Last week, we were honored to be asked to present the Chispa Project perspective on sustainable libraries at the XIII Jornada de Bibliotecología en Honduras (the XIII Conference for Librarianship in Honduras), where we connected with librarians, teachers, administrators, lawyers, and above all, people passionate about literacy and access to resources, from all across Honduras.
What do copyright law, leadership training, and smartphone apps all have in common?
The answer? Each one is a tool that librarians can use to make information resources more accessible for the populations they serve. At its heart, a librarian’s position is truly one of service, connecting readers and library users to the information they need to be successful. Whether success means translating a text to brail or to an auditory format, showing readers an app that can help them access the information that they need, or helping a reader to recognize valid sources of information, all are aspects of literacy and knowledge building.
Over the three-day conference, attendees learned about automating their library inventories, about different activities to engage the readers’ interests, about how Instagram can help connect with readers, about appropriate times to photocopy texts, how to create short user-friendly videos and so much more. But more so than anything else the conference was a reminder that until information is applied, it is data and nothing more. The job of the librarian is to facilitate readers in identifying, evaluating, and applying the information that they encounter so that it becomes knowledge and practice.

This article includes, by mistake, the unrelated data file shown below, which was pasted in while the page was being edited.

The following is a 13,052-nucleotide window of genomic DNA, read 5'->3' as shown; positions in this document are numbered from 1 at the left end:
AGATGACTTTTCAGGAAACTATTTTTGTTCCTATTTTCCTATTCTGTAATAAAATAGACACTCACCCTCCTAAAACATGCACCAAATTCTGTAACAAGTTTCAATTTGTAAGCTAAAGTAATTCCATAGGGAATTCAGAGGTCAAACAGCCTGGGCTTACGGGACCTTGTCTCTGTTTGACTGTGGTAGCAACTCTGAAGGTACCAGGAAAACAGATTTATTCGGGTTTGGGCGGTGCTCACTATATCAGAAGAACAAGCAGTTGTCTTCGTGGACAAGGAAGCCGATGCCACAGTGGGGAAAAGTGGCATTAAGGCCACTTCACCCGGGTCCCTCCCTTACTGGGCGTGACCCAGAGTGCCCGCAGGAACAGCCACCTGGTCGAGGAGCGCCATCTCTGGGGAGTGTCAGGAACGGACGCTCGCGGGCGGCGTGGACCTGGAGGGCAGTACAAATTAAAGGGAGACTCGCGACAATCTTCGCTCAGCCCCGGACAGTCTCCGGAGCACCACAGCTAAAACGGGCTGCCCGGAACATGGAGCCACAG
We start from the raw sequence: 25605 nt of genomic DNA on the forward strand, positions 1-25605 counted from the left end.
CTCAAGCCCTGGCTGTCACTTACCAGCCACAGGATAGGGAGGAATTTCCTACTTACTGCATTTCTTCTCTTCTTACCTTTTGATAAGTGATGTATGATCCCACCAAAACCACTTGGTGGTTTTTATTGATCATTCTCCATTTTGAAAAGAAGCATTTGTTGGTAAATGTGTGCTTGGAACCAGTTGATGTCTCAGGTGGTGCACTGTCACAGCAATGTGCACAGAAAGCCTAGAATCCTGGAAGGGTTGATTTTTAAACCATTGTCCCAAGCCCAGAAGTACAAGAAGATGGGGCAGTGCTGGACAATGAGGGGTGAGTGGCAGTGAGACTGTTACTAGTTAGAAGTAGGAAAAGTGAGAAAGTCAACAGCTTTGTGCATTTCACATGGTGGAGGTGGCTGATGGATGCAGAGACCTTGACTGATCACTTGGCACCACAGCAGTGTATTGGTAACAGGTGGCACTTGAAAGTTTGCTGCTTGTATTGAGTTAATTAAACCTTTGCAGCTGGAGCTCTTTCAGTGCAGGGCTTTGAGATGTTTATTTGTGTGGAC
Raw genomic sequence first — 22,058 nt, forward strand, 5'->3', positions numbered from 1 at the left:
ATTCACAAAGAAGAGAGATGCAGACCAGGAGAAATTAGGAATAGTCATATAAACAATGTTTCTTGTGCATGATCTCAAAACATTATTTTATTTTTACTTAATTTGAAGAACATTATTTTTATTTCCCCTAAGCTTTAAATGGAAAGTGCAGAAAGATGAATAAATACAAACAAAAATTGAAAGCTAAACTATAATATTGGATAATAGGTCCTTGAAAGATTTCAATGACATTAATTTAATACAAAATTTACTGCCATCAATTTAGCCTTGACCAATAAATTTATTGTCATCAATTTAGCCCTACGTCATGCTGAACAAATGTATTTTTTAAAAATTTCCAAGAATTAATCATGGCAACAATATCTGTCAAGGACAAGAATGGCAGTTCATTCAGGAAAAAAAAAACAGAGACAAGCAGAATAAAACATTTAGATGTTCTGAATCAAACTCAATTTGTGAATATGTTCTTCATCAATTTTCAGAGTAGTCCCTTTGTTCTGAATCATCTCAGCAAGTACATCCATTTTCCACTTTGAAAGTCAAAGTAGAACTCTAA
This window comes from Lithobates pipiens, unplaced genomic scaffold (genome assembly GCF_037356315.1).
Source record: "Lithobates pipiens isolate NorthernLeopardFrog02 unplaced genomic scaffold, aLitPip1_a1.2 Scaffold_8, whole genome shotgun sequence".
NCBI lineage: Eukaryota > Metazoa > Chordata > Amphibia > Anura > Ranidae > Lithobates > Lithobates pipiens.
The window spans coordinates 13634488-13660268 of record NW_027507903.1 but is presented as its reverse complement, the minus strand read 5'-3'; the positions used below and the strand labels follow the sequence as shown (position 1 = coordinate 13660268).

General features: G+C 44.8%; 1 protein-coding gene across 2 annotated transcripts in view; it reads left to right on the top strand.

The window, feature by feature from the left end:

The Asociacion de Bibliotecarios y Documentalistas de Honduras (ABIDH) is a group of indvidiuals who see themselves as the gatekeepers to knowledge and learning for their country. They are confronted this year with two enormous tasks: combining traditional library norms with the technology focused demands of incoming readers, making information resources available and accessible to all students in Honduras. These leaders of schools and communities feel very much up to the challenges at hand, as they joked frequently throughout the conference “[Librarians] learned the advantages of sharing resources and working as a team far before many other professions.” Adelante, equipo, to a Honduras with more libraries and more learning for all!